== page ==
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INDIANAPOLISIt’s the gunslinger mindset that can make fans go crazy when watching him.

A 4th quarter involving Philp Rivers with the ball is always entertaining.

And the Colts like that—taking chances in the game’s most critical quarter to try and win the game—and something that was missing from them in 2019.

“As long as he thinks he has a chance to win, he’s throwing the ball down the field,” Frank Reich says of Rivers. “And when other quarterbacks might be taking check downs, he’s trying to make chunk plays.”

Reich knows the risks that come with that mindset.

In 2019, Rivers was one of the worst fourth-quarter quarterbacks in the NFL.

He tossed 9 of his 20 interceptions in the final period, completed just 60.7 percent of his passes and had a quarterback rating of 73.9 (27th in the NFL).

Conversely, Jacoby Brissett also struggled in the 4th quarter (72.5 rating), but in a much different manner.

Baker Mayfield was the only AFC quarterback with a worse rating than Rivers and Brissett last season.

But, the Colts would rather have had a guy like Rivers taking chances to try and get his 5-11 football team (the Chargers record last year) back into the game, compared to the more conservative Brissett, showing hesitancy in pushing the ball down the field.

Reich knows what the Colts are getting in their new quarterback, and vice versa, with the two working together in San Diego from 2013-15.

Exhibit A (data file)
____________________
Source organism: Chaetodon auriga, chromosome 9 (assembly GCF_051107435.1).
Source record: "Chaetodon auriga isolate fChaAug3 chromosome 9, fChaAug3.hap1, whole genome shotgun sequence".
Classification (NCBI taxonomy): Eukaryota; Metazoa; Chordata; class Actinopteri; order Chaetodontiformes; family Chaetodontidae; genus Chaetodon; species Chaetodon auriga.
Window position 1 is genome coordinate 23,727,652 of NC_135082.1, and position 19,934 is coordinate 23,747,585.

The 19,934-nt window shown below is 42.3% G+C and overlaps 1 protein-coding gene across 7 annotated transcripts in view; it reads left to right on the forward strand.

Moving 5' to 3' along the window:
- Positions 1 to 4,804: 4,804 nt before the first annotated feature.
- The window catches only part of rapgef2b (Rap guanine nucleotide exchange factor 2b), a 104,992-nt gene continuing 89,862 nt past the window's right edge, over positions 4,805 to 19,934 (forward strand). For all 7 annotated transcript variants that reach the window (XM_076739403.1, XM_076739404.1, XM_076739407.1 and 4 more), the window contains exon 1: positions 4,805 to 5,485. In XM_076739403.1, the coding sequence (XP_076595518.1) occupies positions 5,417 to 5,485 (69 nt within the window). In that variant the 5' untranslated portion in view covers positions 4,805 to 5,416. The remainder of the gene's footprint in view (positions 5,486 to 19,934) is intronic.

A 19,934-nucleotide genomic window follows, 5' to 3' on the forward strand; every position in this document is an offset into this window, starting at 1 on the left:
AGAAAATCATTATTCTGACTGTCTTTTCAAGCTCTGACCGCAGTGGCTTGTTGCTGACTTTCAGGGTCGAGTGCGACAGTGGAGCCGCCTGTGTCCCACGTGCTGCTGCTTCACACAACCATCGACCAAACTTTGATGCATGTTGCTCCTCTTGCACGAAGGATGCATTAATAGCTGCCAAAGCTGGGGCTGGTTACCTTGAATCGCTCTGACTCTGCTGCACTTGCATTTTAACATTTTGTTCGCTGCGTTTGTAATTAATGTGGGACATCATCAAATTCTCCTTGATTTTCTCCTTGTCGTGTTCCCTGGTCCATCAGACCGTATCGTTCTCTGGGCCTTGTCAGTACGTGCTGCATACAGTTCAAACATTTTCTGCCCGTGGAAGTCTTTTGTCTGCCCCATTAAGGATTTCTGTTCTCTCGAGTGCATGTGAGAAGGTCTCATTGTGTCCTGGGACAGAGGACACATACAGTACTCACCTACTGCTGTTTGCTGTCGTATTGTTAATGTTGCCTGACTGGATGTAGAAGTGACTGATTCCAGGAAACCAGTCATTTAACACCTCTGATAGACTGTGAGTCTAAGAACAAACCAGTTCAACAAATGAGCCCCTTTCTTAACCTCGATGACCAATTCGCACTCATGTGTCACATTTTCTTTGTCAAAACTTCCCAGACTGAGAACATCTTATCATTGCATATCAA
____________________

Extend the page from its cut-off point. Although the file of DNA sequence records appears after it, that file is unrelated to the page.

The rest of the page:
“Frank as a football coach was awesome to be around,” Rivers said last season, when his then Chargers were about to meet Reich’s Colts. “Frank, as a man, was even better. I enjoyed the time spent in the meeting room. We had so much fun and there were so many discussions on what we were going to call this and what we were going to call that and name this. It was awesome football stuff and life stories. It was a good couple years.”

With Rivers now in the Colts building, Reich and the Colts are feeling his passion. The Colts love the consistency, and particularly the throwing accuracy, that Rivers brings to work.

Rivers’ passion for the game of football has him open-minded to tweaking his approach even after 16 years in the NFL.

“He loves football,” Chris Ballard says of Rivers. “Tremendous internal drive to be a great teammate, to win, to be the best he can be. He has had to buy into some things that we do here nutritionally and workout wise that he’s never had to experience before. It’s different for him, but he’s bought into it. His love for the game and football, and his teammates, they are going to feel it even more now that he’s here in the building.”

“He knows how he works, but Philip agrees and we agree that he can get better,” Reich adds. “Just because it’s Year 17 and he’s 38 years old, there are ways that he can physically get better. “So he’s committed to doing that. He also knows that we’re committed – like we are to every other player on our team – to tailoring something that is very specific to him at 38 years old, 17 years into his career.”

Inside of the Colts locker room, the early Rivers’ impressions came second hand.

For Anthony Castonzo, that was from Matt Slauson, who was with the Colts in 2018, and was also Rivers’ teammate the two years prior to coming to Indianapolis.

“(Slauson) said (Rivers) was a great guy, great leader,” Castonzo says.

“Watching (Rivers) play, it seems like with the team that he’s on, they are never out of the game. He’s one of those quarterbacks that no matter what is going on, you have to expect that he’s going to score on a possession and that’s always exciting.”

Exciting? For sure.

Maddening? At times.

But the Colts definitely have a QB in 2020 who will be more than willing to take chances with the game on the line.